A specialty program (also specialty channel or target group program ) is a radio or television program in media law that specializes in specific topics and broadcast formats. Typical special- interest programs are offered, for example, by the music and news channels in the television sector or by the top 40 radio stations in the USA, whose airplay is limited to the current hits from the hit parade . The opposite is the full program .
Branch programs have their origins in the USA. The private radio stations there initially began broadcasting full programs before the first began in 1951 to broadcast exclusively the current hit parade. This idea spread nationwide and was named Top40-Radio because the stations focused on broadcasting the top 40 ranks of the charts. Television discovered this specialization for itself and developed pure news channels ( CNN International in June 1980), weather stations ( The Weather Channel ; July 1980) or music channels such as MTV (August 1981).
Since private broadcasting was approved in Germany in January 1984, these special-interest broadcasters, known as “ format radio ”, have also existed here . Today, format radio is characterized by “sophisticated, perfectly tested and absolutely interchangeable” music programs, which can only be distinguished by the jingles with the station ID that are repeated - at least every quarter of an hour . It is an "accompanying medium that maintains its basic structure and character at all broadcast times".
Situation in Germany
Media law provisions
Special-interest program is a media law term that has been used in Germany since 1984 to describe the typical program offerings of a radio or television broadcaster that specializes in certain topics and / or target groups. The regional media laws differentiate between several program categories, which in particular include full and specialty programs (e.g. Section 3 (2) No. 2 LMG NRW). A private radio or television broadcaster must decide when applying for approval ("broadcasting license") whether it wants to offer a full or specialty program. Since the public broadcasters are largely excluded from the state media laws, this regulation does not apply to them. The state media laws do not define the terms full and specialty program; The Interstate Broadcasting Treaty contains a legal definition for this . According to this, a “special-interest program is a radio program with essentially the same content” (Section 2 (2) No. 4 RStV). This separates the specialty program from the full program, in which culture, information and education, among other things, are compulsory. According to the Federal Constitutional Court , thematic channels are "programs that specialize in certain types of information, education or entertainment, ... are only aimed at a limited group of participants and are also limited in terms of topic, so that they do not in themselves enable comprehensive information and opinion-forming."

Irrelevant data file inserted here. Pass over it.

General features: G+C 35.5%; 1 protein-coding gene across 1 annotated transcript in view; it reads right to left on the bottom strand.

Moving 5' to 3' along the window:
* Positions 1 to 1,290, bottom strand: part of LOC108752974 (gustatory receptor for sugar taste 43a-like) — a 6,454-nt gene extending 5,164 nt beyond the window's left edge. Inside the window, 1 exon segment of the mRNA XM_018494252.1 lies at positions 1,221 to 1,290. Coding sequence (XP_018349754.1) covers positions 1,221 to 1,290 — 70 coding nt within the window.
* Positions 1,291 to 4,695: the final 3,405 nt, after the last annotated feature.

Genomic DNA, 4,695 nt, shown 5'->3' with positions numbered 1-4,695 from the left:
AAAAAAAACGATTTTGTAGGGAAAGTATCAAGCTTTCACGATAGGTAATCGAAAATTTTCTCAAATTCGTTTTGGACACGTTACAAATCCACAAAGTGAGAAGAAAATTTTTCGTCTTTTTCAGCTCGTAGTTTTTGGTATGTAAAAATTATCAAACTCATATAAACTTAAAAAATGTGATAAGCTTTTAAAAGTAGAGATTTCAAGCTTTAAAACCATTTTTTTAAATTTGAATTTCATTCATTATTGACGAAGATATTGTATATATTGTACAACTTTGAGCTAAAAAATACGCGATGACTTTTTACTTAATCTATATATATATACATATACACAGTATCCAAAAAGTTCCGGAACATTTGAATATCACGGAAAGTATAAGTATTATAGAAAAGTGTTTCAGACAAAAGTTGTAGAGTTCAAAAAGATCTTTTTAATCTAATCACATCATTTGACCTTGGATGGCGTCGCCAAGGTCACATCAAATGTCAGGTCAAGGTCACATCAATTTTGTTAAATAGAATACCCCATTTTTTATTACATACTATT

Most of the German radio and television broadcasters have special interest programs. The state media authorities differentiate between the following categories of special-interest programs: information / documentation, children, music, news, sport, entertainment and other. Due to the digital distribution channels , the range of specialty programs, especially in pay TV , has increased significantly in recent years.
TV channels with special interest programs (selection)
Situation in Austria
In Austria , the term “specialty program” is defined as “a broadcasting program with essentially the same content” in accordance with Section 2, Paragraph 18 of the Private Television Act (PrTV-G) and in the German State Broadcasting Treaty.
The following special-interest programs are currently on television in Austria:
The Austrian versions of the German private broadcasters are not officially typed in Austria, as they are only approved by the supervisory broadcasting company and Telekom Regulierungs-GmbH as window programs of the program providers licensed in Germany. The license is granted separately for satellite and cable broadcasting. In Austria, they are therefore neither full nor specialty programs.
Situation in Switzerland
In Switzerland there is no distinction between full and specialty programs. In the publications published by the Federal Office of Communications (OFCOM), the broadcasters rate themselves. In the mandatory reporting form, which the program organizers must send to OFCOM, a distinction is made between program hours (fewer or more than 12 program hours), distribution area, type of distribution and program budget. The Swiss program windows of the German program organizers are not officially classified as such, but are referred to as such in OFCOM's publications.
- Ben Fong-Torres, The Hits Just Keep on Coming , 2001, p. 37 ff.
- Ines Hoffmann, Radiogeschichten , 2005, p. 121
- Robert Sturm / Jürgen Zirbik, Radio Station , 1996, p 143 f.
- quoted on Nina Klippel, Is the basic service still guaranteed by public broadcasting? , 2009, p. 9
- Official website of RTR: Database of television broadcasters